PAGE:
- only the giant's voice was heard mocking; "Better come no more to Jotunheim!
VALUE OF THE BIBLE.
What an invaluable blessing it is to have the Bible in our own tongue. It is not only the oldest, but the best book in the world. Our forefathers rejoiced when they were first favoured with the opportunity of reading it for themselves. Infidels may reject, and the licentious may sneer ; but no one who ever wished to take away this foundation-stone, could produce any other equal to it, on which the structure of a pious mind, a solid hope, a comfortable state, or wise conduct, could be raised. We are told, that when Archbishop Cranmer's edition of the Bible was printed in 1538, and fixed to a desk in all parochial churches, the ardour with which men flocked to read it was incredible. They who could, procured it; and they who could not, crowded to read it, or to hear it read in churches. It was common to see little assemblies of mechanics meeting together for that purpose after the labour of the day. Many even learned to read in their old age, that they might have the pleasure of instructing themselves from the Scriptures. It is recorded of Edward VI., that upon a certain occasion, a paper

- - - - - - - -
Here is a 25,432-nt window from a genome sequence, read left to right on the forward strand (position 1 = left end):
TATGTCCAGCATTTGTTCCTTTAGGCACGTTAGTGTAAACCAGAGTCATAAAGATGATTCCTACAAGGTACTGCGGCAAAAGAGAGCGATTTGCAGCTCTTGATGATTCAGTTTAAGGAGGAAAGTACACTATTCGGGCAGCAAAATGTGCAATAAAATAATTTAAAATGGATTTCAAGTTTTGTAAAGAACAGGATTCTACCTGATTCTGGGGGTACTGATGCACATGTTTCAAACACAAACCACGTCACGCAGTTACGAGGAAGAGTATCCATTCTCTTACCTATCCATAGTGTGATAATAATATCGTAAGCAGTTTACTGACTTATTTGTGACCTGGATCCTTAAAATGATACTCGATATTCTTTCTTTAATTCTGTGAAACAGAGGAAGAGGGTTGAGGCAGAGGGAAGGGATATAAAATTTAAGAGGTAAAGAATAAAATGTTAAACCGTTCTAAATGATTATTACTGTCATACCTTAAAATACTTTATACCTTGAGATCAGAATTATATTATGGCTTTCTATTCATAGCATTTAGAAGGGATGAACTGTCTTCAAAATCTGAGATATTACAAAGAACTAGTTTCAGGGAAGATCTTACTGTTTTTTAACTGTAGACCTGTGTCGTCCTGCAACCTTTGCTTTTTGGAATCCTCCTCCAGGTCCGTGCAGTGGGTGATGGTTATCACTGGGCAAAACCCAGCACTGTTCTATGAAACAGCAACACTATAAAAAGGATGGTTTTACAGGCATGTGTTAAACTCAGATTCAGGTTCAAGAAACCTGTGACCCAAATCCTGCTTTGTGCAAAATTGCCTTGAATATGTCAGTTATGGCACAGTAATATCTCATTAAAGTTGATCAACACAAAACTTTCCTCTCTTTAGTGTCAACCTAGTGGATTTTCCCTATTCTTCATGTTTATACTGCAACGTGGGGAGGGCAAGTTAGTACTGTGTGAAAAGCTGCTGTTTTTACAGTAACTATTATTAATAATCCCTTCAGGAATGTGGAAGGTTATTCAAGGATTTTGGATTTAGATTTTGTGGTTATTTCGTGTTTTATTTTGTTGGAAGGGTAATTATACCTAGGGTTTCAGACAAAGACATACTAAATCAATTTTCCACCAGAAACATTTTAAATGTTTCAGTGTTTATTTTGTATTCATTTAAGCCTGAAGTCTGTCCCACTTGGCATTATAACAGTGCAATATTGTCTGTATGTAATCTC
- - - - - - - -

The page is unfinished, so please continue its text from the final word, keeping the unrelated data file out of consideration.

which was called for in the council-chamber happened to be out of reach ; the person concerned to produce it took a Bible that lay near, and, standing upon it, reached down the
paper. The King, observing what was done, ran to the place, and taking the Bible in his hands kissed it, and laid it
up again. This circumstance, though trifling in itself, showed his Majesty's